Tag Archives: horses

Best Friends Redux

in town, Kanab, Utah, there are some new chain hotels that are pet friendly such as Comfort suites, Holiday inn, and Hampton inn with pet fees of $10 or twenty per pet per night and also a few others that are not chains such as Parry lodge, which also has a coffee shop. if you are visiting Best friends, it is easier to get around by staying right in kanab. there are other properties that are twenty or thirty miles away. these are pet friendly but then you have to drive forty to sixty miles a day, if you are volunteering.

 

The prices from April until September, high season, are higher than at other times of the year. The weather in the summer can be very humid and hot. Cici and I visited during mid-March and it is already in the 80’s, the prices are not so high and there are not as many tourists, although as we drove through Zion, it was pretty filled up and crowded with hikers.

 

Please call the Best Friends Welcome Center at 435-644-2001, ext. 4537 or email them at welcomecenter@bestfriends.org  and ask to be scheduled on a tour.

Tour times are:
8:30 a.m.10 a.m.,  1 p.m.  or  2:30 p.m.

 

I asked about the rest of the Vicktory Dogs who are still there. The Welcome Center does include info about them during the tour.

This is what I was told.
“One of them is court-ordered to stay here for life and the other three  have special circumstances that make it likely that they will live out their lives here which is just fine with their caregivers who love them. The Vicktory Dogs who are still here are not comfortable with strangers so actually meeting the dogs isn’t possible. Mya and Curly are extremely shy. Next January will be the 10th anniversary of their arrival here. So time is marching on. Out of the 22 who came to Best Friends, we are happy that 13 of them were able to be adopted.”

 

 

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http://bestfriends.org/donate/sponsor-an-animal/curly

 

http://bestfriends.org/stories-blog-videos/latest-news/vicktory-dogs-nine-years-later

 

I also visited the little store that BFAS has in town because they had a sign that said cat cuddling. i WAS game.  there were only two cats in there but one of them reminded me of my baby boy Abundance, a black cat with some white on his chest and paws. Had not expected that. Touched my heart.

 

Also got to spend some time chatting with Kevin Johnson, now retired, who used to work at BFAS, his wife still does. They adopted Ray one of the V-dogs, who passed a couple of years ago. Now they have three other pit bulls, Bosco, Bubba and Turtle and numerous parrots and a cat. Each have their own challenges. We shared pit bull stories and specific instances of dogs and love and opportunities of being a guardian of the furry creatures. Of course, Cici slobbered all over Kevin’s legs and showed off her belly.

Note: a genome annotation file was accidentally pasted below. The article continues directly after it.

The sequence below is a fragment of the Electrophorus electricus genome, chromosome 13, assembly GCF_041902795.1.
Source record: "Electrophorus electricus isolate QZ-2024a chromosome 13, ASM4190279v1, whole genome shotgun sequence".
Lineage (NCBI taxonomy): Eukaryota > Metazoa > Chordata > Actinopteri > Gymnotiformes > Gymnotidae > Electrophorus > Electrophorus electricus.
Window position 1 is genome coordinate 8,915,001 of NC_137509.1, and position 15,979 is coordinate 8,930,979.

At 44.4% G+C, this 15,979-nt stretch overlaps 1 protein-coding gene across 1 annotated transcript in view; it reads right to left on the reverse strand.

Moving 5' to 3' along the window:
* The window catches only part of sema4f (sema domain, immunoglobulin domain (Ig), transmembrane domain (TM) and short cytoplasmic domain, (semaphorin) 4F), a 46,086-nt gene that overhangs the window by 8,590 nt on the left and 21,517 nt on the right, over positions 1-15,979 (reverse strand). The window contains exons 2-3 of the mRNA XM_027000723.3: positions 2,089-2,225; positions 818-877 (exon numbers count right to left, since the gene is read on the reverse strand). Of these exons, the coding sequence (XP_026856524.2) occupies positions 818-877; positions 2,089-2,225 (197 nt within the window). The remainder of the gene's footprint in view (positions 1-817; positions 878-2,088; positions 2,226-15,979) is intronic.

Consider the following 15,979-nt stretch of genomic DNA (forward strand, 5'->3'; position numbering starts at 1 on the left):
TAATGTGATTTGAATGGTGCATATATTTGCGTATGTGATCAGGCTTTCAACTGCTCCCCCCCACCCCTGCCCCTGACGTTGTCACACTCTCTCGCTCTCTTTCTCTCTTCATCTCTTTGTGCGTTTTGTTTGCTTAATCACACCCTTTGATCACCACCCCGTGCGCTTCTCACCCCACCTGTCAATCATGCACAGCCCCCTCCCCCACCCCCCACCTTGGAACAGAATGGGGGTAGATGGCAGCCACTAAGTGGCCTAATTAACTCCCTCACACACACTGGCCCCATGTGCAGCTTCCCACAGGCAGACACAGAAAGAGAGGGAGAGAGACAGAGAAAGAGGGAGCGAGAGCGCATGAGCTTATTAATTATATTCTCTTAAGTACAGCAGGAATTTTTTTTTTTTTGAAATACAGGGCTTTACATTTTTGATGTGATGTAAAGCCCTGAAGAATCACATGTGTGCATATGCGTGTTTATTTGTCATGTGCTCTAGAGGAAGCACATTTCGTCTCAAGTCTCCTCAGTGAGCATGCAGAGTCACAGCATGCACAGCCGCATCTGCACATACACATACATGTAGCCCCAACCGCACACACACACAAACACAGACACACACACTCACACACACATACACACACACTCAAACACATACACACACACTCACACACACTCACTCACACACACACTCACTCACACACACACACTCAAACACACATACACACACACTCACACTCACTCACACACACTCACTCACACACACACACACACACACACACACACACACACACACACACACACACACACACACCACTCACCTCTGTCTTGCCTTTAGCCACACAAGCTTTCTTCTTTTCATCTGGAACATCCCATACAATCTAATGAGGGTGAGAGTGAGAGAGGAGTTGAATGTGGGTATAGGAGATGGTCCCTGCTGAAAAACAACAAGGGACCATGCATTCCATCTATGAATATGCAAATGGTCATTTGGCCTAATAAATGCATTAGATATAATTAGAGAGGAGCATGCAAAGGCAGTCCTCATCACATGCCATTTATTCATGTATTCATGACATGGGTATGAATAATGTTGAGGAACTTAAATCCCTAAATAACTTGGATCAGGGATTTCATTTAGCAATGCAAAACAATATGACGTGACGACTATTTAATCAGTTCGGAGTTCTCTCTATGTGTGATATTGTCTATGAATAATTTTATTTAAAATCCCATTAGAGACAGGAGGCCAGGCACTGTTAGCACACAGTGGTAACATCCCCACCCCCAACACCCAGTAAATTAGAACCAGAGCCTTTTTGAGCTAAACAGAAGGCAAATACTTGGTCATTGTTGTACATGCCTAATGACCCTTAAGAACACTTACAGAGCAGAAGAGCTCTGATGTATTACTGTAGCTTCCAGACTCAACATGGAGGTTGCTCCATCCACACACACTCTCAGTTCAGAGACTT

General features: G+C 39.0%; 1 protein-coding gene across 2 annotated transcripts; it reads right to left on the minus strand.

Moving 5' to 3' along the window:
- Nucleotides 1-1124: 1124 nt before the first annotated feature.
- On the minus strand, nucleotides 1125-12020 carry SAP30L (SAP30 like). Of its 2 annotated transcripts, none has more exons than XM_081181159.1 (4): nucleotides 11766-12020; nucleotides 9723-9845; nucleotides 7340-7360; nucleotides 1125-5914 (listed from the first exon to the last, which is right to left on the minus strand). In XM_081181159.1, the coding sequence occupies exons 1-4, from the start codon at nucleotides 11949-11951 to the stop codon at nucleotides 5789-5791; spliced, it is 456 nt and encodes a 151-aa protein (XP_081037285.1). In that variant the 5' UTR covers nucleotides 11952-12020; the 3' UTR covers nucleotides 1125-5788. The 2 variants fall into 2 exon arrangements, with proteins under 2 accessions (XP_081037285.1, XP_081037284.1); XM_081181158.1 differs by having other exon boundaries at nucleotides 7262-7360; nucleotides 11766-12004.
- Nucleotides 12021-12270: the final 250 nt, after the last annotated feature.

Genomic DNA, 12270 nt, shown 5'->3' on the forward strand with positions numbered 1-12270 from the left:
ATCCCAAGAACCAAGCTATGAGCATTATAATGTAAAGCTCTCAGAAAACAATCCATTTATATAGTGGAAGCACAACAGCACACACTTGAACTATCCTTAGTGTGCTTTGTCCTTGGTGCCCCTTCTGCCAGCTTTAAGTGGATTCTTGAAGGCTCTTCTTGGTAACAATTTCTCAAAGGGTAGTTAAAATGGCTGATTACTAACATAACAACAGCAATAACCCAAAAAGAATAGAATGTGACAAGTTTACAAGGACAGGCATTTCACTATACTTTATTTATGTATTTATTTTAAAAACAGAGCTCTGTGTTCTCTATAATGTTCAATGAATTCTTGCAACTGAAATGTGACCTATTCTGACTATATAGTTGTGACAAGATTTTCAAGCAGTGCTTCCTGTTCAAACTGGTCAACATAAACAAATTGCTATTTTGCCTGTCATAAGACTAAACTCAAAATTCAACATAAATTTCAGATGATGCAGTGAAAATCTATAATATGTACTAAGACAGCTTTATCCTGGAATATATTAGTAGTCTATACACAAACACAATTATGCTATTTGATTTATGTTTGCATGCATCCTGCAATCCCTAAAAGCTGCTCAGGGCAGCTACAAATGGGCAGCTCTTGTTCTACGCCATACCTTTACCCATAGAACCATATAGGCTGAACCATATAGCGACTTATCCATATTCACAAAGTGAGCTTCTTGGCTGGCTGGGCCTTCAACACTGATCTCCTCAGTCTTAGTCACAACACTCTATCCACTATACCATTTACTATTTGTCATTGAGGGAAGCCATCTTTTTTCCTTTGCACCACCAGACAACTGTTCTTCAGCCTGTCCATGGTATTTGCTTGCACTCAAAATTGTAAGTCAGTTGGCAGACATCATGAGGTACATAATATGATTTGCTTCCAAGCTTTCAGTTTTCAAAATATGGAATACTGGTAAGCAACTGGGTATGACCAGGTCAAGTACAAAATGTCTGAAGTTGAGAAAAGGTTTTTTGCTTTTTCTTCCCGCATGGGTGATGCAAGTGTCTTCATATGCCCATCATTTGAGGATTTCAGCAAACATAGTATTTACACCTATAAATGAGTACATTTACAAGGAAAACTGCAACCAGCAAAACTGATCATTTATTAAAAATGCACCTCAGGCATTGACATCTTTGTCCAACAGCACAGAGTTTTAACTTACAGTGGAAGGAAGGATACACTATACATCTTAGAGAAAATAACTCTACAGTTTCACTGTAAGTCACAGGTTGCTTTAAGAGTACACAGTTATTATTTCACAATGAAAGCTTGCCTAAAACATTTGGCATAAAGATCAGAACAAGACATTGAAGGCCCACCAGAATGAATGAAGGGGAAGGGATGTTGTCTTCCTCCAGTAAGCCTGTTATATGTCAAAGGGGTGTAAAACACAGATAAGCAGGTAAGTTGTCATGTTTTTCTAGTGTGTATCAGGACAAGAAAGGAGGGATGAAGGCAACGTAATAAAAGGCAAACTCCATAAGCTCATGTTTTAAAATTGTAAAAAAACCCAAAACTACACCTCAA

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Filed under animals, Best Friends, best friends animal sanctuary, dog travel, dogs, Michael Vick dogs, pet travel, pit bull, Uncategorized

No ifs ands or goat butts

I made a new friend today… a goat.  Well, a few friends but one in particular seemed to enjoy my company.

My new goat friend ate some bread out of my hand and proceeded to sit underneath my chair. Horns and all. The chickens joined in the party for the bread and pecked it off the ground.

Cici and I stayed on the property of “Manifest” aka Shaun in Joshua Tree. He has 37 goats (and two dozen chickens on his land plus a rabbit or two, a scorpion, squirrels and some bats (who eat mosquitoes).

Cici thinks that the goats are fun to chase, except when they let her know when she is out of bounds. She does not seem as interested in the chickens and roosters. Maybe she thinks she is a goat without any horns? She wants to play and is learning how to play nice.

There are also UFO sightings in the area at Great Rock and Integratron in Landers and other places near the Joshua Tree National Park. Looks like we may have caught something on camera. What do you think ?

 

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Manifest’s story with goats begins with his wanting to get an awesome Australian Shepherd as a pet dog, doesn’t everybody? Instead a goat named Dada Aye followed him around and has become his mascot. Dada is 5 years old, half-Nigerian dwarf, half-pigmy and four years later, she gave birth to a daughter named Shou Aye. He has trained these two to be his service pets. And they go with him practically everywhere he goes to swap meets and other places.

He also has a dozen males and three of each breed, Nigerian, Nubian and Pygmy, that he is hoping to breed with females to get a Griffin. The little baby goats are adorable.

 

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Born and raised in Los Angeles, Manifest spent much time rock climbing in Joshua Tree from the time he was 17 to twenty-five. He also was a captain of a sport fishing boat in the waters off San Diego.

He thinks goats are special animals and here’s why.

“What I love about goats is that they are the closest animals to nature and source. They are the elves of the forest. They cultivate plants, grass and trees. They bring vibrancy to the land. Goats are simple like a four wheel dog. Their bodies are durable, endure weather better than dogs, like micro-camelettes,” he explained.

He has about two dozen chickens and roosters, Golden Phoenix, American and Cochin.

 

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Manifest has a dream of creating Eco pets, animals that clean your garden and neighborhood, provide superfood (milk), without hormones, no pesticides, and no preservatives), pets that give back and have a job to do.

He has been learning a lot from his goats. “Goats live a simple life. They enjoy their days. Watching the world go by. Chewing their food. They go to sleep and wake up the next day and do the same thing all over again. People, meanwhile, live to work and work hard and have no time in their lives to enjoy life. Everyone’s working too many hours to keep up the Joneses and just to get by and we cannot even afford to live anymore. We don’t respect and honor products that are made well to last. Instead, we buy items that last a month rather than years. Everything is temporary not permanent. Throw away junk.”